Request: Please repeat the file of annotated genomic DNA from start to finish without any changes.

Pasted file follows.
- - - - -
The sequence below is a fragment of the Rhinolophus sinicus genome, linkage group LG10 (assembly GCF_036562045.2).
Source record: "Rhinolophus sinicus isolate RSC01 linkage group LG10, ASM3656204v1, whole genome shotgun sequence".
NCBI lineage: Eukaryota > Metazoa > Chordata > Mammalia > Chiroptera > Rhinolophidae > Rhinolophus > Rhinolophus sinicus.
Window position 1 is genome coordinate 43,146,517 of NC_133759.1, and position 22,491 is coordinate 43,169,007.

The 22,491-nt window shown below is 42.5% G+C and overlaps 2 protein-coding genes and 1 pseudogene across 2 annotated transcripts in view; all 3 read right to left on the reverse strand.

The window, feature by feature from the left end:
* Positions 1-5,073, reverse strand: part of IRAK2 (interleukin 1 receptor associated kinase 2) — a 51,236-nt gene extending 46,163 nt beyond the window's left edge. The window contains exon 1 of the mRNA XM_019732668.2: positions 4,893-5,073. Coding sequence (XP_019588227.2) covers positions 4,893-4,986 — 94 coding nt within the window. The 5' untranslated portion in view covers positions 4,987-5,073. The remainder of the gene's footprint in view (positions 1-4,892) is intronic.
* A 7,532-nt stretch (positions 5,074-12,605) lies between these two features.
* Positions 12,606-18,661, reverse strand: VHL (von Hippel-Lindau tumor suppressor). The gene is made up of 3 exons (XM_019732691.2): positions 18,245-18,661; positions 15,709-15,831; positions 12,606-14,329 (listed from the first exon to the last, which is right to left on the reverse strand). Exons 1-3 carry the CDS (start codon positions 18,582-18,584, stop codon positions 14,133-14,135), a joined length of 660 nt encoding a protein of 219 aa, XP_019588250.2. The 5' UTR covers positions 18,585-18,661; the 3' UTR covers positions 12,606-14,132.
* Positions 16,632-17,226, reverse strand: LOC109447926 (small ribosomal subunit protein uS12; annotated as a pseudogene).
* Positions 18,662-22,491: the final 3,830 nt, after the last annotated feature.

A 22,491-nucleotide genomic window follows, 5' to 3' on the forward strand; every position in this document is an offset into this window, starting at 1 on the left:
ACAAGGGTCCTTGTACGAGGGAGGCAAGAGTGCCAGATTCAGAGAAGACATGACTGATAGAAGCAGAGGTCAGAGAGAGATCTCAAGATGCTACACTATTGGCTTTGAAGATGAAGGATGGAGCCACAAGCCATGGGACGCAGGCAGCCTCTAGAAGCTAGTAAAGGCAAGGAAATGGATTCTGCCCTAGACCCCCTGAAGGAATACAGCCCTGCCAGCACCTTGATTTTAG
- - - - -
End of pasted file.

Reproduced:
The sequence below is a fragment of the Rhinolophus sinicus genome, linkage group LG10 (assembly GCF_036562045.2).
Source record: "Rhinolophus sinicus isolate RSC01 linkage group LG10, ASM3656204v1, whole genome shotgun sequence".
NCBI lineage: Eukaryota > Metazoa > Chordata > Mammalia > Chiroptera > Rhinolophidae > Rhinolophus > Rhinolophus sinicus.
Window position 1 is genome coordinate 43,146,517 of NC_133759.1, and position 22,491 is coordinate 43,169,007.

The 22,491-nt window shown below is 42.5% G+C and overlaps 2 protein-coding genes and 1 pseudogene across 2 annotated transcripts in view; all 3 read right to left on the reverse strand.

The window, feature by feature from the left end:
* Positions 1-5,073, reverse strand: part of IRAK2 (interleukin 1 receptor associated kinase 2) — a 51,236-nt gene extending 46,163 nt beyond the window's left edge. The window contains exon 1 of the mRNA XM_019732668.2: positions 4,893-5,073. Coding sequence (XP_019588227.2) covers positions 4,893-4,986 — 94 coding nt within the window. The 5' untranslated portion in view covers positions 4,987-5,073. The remainder of the gene's footprint in view (positions 1-4,892) is intronic.
* A 7,532-nt stretch (positions 5,074-12,605) lies between these two features.
* Positions 12,606-18,661, reverse strand: VHL (von Hippel-Lindau tumor suppressor). The gene is made up of 3 exons (XM_019732691.2): positions 18,245-18,661; positions 15,709-15,831; positions 12,606-14,329 (listed from the first exon to the last, which is right to left on the reverse strand). Exons 1-3 carry the CDS (start codon positions 18,582-18,584, stop codon positions 14,133-14,135), a joined length of 660 nt encoding a protein of 219 aa, XP_019588250.2. The 5' UTR covers positions 18,585-18,661; the 3' UTR covers positions 12,606-14,132.
* Positions 16,632-17,226, reverse strand: LOC109447926 (small ribosomal subunit protein uS12; annotated as a pseudogene).
* Positions 18,662-22,491: the final 3,830 nt, after the last annotated feature.

A 22,491-nucleotide genomic window follows, 5' to 3' on the forward strand; every position in this document is an offset into this window, starting at 1 on the left:
ACAAGGGTCCTTGTACGAGGGAGGCAAGAGTGCCAGATTCAGAGAAGACATGACTGATAGAAGCAGAGGTCAGAGAGAGATCTCAAGATGCTACACTATTGGCTTTGAAGATGAAGGATGGAGCCACAAGCCATGGGACGCAGGCAGCCTCTAGAAGCTAGTAAAGGCAAGGAAATGGATTCTGCCCTAGACCCCCTGAAGGAATACAGCCCTGCCAGCACCTTGATTTTAG